We as a firm are beginning the distributions now for clients, most often just moving funds from a tax deferred/qualified account to a taxable account and withholding taxes … More on this technique later.

Have a Great Day!

John Kvale CFA, CFP

http://www.jkfinancialinc.com
http://www.street-cents.com
8222 Douglas Ave # 590
Dallas, TX 75225

Tax Savings Ideas in Time for 2009

As we near the end of 2009, while there is time to change taxes due in April of 2010, we wanted to give you a few tax savings ideas.

Please consult your tax advisor or call our office before taking any action.

The following are ideas, not recommendations:

  1. Sell after tax securities that have a loss, if you were planning on making adjustments, do it now (Never let the tax tail, wag the investment dog, realizing more than $3k of net losses most likely will not help much)
  2. Make sure you are maxing all of your company pre-tax contributions (Those of us 50 years young or more get extra contributions, be sure you are getting the maximum contribution)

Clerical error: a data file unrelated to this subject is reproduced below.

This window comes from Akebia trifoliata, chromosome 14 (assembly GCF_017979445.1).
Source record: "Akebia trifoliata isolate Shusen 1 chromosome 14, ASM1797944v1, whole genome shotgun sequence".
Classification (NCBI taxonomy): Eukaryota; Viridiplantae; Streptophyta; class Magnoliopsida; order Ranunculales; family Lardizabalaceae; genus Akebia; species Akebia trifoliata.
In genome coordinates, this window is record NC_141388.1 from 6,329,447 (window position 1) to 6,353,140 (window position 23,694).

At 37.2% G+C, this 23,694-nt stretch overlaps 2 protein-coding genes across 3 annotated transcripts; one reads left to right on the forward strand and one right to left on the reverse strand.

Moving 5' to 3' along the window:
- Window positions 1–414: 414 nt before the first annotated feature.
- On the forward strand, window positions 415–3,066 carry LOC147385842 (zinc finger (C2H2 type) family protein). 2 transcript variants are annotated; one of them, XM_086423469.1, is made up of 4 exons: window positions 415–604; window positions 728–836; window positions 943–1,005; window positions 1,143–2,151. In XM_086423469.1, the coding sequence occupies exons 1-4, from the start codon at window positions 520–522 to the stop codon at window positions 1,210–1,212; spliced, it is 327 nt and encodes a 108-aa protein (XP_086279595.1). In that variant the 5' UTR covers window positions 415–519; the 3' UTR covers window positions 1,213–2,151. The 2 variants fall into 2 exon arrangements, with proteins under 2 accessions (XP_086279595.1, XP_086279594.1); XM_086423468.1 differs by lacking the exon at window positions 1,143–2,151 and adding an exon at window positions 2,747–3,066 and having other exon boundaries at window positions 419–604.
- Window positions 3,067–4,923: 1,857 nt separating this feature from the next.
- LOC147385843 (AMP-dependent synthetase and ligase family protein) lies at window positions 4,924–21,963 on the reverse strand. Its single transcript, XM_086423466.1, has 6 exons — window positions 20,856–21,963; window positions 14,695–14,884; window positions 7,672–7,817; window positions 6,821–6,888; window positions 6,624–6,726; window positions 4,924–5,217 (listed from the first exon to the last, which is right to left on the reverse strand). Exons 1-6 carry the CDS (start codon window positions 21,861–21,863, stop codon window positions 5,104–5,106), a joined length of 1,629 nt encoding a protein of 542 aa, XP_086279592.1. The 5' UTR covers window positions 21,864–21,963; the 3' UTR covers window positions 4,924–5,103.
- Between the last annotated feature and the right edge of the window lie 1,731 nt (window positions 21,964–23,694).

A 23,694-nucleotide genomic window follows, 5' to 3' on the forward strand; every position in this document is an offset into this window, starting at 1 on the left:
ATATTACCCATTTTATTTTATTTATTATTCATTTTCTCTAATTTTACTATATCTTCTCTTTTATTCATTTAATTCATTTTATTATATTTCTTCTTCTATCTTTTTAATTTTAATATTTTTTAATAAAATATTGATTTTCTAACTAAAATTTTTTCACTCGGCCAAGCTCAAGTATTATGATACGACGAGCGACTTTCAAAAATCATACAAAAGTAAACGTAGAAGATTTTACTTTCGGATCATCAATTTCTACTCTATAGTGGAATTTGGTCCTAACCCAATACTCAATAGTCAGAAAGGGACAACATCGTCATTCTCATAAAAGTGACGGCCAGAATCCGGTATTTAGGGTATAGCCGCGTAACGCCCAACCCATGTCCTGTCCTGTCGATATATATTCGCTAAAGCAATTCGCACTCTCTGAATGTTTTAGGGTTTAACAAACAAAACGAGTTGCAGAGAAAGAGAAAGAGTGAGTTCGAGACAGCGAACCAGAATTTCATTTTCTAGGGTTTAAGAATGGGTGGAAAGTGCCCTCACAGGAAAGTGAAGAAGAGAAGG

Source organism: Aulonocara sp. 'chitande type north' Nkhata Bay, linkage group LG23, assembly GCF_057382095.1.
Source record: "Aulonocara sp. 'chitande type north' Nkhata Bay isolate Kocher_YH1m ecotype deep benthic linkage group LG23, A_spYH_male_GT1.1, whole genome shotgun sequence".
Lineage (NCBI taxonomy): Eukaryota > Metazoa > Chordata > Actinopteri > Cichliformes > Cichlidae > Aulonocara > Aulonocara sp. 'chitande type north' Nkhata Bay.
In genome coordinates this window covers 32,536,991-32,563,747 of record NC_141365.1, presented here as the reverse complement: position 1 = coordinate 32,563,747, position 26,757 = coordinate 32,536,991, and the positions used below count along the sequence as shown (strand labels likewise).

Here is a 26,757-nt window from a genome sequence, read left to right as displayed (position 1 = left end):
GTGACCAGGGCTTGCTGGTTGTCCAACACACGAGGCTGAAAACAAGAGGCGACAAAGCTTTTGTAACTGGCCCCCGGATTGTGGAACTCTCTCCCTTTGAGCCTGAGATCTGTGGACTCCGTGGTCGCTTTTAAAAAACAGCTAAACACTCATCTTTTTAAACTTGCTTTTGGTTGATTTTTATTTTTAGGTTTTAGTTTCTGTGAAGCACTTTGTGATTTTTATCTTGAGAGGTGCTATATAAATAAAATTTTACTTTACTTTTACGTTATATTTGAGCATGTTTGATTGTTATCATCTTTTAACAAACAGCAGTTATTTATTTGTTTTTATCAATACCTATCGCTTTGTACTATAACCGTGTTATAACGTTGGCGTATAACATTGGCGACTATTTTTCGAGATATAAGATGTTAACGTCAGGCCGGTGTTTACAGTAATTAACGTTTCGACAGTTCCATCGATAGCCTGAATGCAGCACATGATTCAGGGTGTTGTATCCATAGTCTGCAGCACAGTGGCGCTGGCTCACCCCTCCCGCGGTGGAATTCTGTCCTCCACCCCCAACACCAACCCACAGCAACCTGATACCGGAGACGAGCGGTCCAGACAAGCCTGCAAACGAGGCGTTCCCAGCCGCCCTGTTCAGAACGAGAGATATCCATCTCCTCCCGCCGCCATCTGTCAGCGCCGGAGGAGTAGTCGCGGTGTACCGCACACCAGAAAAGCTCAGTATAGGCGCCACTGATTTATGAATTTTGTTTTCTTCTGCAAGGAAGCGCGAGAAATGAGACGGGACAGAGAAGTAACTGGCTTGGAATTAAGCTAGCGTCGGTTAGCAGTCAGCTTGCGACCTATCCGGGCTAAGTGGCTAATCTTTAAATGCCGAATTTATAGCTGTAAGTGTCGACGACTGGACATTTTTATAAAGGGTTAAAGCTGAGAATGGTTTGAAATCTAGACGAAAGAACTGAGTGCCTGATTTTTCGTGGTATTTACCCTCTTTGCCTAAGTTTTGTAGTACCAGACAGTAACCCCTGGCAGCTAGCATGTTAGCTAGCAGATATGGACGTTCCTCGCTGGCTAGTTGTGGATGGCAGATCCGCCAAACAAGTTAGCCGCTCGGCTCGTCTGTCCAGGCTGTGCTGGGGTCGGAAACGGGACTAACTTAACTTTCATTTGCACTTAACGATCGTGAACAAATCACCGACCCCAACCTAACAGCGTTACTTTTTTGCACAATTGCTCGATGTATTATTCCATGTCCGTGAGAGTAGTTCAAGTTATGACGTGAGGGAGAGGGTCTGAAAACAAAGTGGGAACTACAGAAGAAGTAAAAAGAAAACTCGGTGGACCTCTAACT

3. Gifting to charities is often a deductible event, if you plan to gift to your favorite organization, think of gifting stock or securities you have a gain in, and keep that other cash in the bank (You may get the full deduction for the entire amount, in most cases and don’t have to pay capital gains in the process)
  4. Medical expenses might want to be accelerated. If you have had an expensive medical year, and have a procedure that is set for early next year, you might want to go ahead and complete the procedure this year in order to gain possible tax benefits (Restrictions based on your Income will apply.)
  5. Possible distribution from your IRA (If you have a low tax income year and have to take funds from our IRA, this may be a good year to take a small distribution that will not dramatically affect your tax rate.)
  6. Make a gift to a beneficiary (2009 Limit of $13,000 to beneficiaries.)
  7. Gifting those unwanted items to your favorite charity, keeping your receipts, may help your taxes too.

These are just a few items that we thought might help with our April 2010 “settle up with” Uncle Sam!

JK